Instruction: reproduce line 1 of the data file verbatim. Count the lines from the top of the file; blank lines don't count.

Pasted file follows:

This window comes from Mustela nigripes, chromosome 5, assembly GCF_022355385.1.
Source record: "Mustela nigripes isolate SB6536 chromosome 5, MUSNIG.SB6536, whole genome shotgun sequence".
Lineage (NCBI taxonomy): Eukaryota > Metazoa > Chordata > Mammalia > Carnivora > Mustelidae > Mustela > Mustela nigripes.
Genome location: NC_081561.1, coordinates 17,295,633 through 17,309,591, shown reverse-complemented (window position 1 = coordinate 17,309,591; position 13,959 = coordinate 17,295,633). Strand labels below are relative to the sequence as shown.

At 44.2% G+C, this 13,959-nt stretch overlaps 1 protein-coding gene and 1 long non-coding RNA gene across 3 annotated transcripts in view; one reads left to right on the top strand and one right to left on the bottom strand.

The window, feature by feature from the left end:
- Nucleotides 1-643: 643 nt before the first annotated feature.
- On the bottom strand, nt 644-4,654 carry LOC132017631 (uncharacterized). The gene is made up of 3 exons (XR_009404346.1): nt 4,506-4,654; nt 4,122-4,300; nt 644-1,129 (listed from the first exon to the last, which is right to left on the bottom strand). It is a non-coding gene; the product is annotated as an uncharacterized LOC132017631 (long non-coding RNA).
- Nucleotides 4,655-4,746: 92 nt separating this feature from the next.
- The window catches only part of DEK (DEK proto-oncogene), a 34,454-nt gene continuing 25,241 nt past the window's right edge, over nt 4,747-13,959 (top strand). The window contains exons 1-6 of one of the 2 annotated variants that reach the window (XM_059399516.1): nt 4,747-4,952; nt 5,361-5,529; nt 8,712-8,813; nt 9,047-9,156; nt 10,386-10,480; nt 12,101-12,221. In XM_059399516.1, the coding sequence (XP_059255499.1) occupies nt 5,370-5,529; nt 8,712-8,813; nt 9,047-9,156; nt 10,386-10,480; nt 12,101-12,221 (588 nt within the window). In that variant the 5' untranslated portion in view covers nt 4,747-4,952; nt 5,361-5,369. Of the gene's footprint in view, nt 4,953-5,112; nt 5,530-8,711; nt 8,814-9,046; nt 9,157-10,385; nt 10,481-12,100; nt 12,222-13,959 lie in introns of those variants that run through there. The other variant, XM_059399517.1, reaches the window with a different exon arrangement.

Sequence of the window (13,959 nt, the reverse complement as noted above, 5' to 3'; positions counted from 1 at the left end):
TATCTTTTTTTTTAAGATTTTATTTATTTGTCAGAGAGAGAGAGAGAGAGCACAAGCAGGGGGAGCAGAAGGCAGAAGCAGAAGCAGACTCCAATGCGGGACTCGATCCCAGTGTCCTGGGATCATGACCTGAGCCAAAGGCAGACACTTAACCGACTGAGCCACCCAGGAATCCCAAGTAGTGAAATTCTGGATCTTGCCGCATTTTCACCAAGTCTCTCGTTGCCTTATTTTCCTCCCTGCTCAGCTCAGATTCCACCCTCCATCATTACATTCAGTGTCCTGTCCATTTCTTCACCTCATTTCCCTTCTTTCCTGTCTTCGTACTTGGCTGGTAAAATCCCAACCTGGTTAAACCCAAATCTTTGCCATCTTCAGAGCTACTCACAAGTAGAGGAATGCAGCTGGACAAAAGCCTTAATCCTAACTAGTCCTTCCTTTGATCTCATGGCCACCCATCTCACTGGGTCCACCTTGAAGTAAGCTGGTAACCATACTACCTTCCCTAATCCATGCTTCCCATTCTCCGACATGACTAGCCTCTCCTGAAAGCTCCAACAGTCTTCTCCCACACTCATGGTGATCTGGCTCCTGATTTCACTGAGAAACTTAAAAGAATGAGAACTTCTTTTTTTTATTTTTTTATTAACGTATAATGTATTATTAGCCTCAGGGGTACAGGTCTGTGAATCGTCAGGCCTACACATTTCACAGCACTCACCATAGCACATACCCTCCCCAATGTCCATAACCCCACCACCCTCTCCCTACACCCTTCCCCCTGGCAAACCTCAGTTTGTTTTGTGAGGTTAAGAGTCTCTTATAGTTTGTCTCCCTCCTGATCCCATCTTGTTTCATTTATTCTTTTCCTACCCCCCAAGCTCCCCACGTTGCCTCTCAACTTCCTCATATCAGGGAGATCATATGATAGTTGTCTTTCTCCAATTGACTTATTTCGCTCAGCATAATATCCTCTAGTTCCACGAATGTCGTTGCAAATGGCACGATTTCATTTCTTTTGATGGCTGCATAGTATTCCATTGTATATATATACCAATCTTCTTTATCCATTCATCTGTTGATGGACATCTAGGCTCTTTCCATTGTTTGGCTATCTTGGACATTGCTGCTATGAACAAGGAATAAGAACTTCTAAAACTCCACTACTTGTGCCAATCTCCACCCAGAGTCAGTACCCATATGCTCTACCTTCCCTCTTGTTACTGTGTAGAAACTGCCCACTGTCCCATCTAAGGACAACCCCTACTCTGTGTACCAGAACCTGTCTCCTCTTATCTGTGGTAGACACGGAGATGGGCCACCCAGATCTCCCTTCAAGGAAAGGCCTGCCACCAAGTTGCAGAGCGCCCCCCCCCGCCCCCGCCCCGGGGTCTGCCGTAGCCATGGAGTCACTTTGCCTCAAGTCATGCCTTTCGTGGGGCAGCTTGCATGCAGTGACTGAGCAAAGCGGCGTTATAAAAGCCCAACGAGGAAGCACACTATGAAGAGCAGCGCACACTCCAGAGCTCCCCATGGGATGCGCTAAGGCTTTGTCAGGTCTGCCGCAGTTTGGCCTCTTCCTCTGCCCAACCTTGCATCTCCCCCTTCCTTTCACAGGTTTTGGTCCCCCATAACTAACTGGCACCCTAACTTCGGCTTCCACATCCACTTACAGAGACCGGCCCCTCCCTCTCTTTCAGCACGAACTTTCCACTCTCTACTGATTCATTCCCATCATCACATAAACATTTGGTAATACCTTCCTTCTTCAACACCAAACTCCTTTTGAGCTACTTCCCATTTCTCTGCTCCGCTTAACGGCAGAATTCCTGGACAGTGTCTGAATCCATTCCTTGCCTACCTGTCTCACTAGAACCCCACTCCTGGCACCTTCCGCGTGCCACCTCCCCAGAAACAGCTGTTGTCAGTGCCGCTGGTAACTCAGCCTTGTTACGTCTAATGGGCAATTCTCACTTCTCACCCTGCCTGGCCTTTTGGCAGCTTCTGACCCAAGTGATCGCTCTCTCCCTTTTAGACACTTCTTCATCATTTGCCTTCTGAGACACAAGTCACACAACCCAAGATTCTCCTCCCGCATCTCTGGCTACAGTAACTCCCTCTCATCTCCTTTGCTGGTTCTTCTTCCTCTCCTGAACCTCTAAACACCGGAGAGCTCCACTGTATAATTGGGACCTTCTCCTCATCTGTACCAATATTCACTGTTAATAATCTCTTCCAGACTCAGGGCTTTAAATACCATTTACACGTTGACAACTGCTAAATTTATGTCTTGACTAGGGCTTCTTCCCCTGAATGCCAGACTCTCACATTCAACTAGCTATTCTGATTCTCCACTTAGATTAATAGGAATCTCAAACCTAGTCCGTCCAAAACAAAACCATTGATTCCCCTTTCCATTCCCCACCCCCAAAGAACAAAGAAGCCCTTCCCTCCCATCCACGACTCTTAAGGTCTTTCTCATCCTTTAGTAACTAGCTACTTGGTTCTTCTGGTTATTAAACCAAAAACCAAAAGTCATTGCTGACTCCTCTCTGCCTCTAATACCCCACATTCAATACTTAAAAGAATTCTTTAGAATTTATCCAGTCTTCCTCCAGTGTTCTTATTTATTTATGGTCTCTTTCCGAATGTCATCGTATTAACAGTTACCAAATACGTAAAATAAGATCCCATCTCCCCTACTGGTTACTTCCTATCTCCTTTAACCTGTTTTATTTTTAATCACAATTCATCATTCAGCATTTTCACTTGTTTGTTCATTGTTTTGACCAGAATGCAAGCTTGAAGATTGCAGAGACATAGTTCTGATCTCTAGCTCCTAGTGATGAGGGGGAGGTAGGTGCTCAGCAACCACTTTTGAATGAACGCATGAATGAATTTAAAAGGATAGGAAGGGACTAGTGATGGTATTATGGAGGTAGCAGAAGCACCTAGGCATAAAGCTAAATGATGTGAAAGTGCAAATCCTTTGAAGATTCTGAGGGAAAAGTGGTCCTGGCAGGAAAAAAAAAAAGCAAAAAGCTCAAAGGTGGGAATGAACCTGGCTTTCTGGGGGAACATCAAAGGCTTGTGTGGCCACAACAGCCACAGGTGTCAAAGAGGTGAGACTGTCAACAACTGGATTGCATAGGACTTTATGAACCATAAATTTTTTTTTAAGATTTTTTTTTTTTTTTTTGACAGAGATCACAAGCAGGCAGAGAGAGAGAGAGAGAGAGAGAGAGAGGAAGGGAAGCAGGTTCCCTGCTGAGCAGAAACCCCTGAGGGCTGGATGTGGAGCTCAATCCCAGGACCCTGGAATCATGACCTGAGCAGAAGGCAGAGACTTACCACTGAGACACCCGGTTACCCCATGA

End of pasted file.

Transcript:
This window comes from Mustela nigripes, chromosome 5, assembly GCF_022355385.1.